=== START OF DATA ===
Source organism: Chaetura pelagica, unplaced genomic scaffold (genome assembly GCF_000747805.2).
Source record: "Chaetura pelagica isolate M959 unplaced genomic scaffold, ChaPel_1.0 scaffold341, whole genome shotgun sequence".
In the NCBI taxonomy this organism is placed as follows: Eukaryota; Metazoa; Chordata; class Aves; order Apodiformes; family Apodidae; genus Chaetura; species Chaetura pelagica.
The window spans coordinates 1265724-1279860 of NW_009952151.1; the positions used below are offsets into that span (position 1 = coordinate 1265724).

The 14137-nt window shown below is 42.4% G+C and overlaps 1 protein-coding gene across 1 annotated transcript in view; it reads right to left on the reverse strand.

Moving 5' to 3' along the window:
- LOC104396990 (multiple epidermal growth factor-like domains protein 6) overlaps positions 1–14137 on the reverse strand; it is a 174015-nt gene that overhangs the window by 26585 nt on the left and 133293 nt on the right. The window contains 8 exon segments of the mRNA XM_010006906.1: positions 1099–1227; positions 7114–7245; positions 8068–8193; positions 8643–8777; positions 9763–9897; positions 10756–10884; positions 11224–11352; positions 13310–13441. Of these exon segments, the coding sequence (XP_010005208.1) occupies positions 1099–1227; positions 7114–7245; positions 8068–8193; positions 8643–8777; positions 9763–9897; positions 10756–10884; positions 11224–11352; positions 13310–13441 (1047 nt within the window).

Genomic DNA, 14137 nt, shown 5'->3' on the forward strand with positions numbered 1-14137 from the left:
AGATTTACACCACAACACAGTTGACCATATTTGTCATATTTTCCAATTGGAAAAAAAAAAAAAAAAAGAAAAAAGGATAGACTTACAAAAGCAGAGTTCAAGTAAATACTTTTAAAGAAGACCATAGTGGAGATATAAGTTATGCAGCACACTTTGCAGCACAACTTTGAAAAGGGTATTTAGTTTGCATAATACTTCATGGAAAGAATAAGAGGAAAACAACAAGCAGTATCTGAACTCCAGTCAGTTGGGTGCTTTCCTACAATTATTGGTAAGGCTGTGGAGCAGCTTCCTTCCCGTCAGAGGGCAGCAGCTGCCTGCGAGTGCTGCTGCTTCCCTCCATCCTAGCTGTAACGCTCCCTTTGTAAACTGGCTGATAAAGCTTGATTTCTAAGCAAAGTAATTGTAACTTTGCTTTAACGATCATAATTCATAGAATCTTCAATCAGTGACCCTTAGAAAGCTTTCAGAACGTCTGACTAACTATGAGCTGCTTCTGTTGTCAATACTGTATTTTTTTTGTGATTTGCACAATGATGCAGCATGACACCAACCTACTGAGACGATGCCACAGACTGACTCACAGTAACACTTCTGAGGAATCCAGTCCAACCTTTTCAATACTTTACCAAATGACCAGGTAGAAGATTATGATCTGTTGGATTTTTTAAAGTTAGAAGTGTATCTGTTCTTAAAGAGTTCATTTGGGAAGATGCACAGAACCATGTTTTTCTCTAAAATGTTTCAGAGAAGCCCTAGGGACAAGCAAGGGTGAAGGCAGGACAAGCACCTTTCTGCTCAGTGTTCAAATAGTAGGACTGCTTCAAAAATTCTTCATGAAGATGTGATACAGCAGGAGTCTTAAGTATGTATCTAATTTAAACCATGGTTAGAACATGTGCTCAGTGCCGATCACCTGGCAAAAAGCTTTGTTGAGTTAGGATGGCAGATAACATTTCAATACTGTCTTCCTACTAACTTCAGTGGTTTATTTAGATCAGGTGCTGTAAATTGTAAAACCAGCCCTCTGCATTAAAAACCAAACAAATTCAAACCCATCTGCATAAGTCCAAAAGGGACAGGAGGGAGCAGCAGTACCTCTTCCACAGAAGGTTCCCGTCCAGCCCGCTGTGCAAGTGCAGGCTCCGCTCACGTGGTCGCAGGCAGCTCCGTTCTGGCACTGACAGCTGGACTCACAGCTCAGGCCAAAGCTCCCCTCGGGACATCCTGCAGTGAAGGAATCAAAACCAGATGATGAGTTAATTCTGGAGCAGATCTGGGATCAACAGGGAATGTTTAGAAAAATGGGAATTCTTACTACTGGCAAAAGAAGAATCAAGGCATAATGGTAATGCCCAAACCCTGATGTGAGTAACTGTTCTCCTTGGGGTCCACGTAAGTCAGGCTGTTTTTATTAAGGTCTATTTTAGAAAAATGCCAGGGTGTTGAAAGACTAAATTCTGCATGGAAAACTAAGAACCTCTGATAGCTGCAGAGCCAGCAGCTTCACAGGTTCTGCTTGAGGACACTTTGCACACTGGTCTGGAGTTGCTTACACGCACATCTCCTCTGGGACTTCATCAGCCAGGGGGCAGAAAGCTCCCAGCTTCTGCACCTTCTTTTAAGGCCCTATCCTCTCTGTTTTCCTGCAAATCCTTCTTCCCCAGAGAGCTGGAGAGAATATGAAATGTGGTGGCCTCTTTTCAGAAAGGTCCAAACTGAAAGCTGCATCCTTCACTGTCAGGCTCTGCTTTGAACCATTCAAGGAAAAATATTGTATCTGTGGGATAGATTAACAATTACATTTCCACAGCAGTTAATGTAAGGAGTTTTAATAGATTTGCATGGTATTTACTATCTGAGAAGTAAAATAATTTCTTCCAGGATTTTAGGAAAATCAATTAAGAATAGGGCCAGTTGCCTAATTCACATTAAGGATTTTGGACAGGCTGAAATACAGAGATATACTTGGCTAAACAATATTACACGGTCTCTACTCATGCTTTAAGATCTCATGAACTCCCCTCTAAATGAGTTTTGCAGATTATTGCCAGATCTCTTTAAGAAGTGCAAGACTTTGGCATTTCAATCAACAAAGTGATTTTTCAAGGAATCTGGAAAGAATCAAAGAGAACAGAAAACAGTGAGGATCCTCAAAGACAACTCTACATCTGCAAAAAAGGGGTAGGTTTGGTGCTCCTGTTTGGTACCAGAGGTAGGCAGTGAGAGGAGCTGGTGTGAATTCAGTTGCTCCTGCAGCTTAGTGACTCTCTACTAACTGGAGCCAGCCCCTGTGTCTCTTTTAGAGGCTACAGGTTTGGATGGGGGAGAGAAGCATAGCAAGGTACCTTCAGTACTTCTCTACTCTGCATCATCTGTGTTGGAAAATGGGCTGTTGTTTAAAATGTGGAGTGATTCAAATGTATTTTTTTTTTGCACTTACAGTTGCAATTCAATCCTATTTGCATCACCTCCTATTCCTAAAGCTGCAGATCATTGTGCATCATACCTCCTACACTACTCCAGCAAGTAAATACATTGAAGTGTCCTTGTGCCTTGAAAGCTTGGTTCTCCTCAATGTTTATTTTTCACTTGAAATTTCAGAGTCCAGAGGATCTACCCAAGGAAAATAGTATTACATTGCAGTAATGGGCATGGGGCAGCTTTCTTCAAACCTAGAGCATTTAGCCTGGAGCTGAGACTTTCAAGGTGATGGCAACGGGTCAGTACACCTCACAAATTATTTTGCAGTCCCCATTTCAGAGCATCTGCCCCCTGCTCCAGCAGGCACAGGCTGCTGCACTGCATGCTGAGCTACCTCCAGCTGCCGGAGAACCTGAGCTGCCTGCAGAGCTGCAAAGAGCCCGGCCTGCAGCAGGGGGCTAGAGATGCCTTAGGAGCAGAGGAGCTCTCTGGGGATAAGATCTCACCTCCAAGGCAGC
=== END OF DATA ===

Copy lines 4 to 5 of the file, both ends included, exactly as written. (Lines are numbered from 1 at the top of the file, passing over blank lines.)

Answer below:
The window spans coordinates 1265724-1279860 of NW_009952151.1; the positions used below are offsets into that span (position 1 = coordinate 1265724).

The 14137-nt window shown below is 42.4% G+C and overlaps 1 protein-coding gene across 1 annotated transcript in view; it reads right to left on the reverse strand.